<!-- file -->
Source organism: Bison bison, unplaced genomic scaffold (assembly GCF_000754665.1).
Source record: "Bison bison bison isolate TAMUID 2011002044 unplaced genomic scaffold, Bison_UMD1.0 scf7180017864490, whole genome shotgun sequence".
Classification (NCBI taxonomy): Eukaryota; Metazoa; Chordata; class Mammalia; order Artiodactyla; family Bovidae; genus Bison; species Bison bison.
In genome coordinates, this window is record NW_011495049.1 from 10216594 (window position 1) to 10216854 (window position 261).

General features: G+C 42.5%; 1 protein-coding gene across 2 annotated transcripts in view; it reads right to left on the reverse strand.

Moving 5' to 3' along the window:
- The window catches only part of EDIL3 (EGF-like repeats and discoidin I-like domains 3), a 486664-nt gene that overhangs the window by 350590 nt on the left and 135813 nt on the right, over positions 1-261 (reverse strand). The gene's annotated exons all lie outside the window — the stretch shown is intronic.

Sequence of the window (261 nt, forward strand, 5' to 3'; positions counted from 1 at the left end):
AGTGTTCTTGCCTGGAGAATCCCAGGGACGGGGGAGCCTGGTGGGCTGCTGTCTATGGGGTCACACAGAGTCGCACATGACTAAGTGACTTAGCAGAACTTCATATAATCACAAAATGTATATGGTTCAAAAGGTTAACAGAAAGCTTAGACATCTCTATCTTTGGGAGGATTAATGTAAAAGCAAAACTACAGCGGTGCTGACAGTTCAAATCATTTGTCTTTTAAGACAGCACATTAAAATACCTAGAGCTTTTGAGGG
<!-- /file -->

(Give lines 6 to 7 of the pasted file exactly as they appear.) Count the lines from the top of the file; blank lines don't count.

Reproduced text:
Moving 5' to 3' along the window:
- The window catches only part of EDIL3 (EGF-like repeats and discoidin I-like domains 3), a 486664-nt gene that overhangs the window by 350590 nt on the left and 135813 nt on the right, over positions 1-261 (reverse strand). The gene's annotated exons all lie outside the window — the stretch shown is intronic.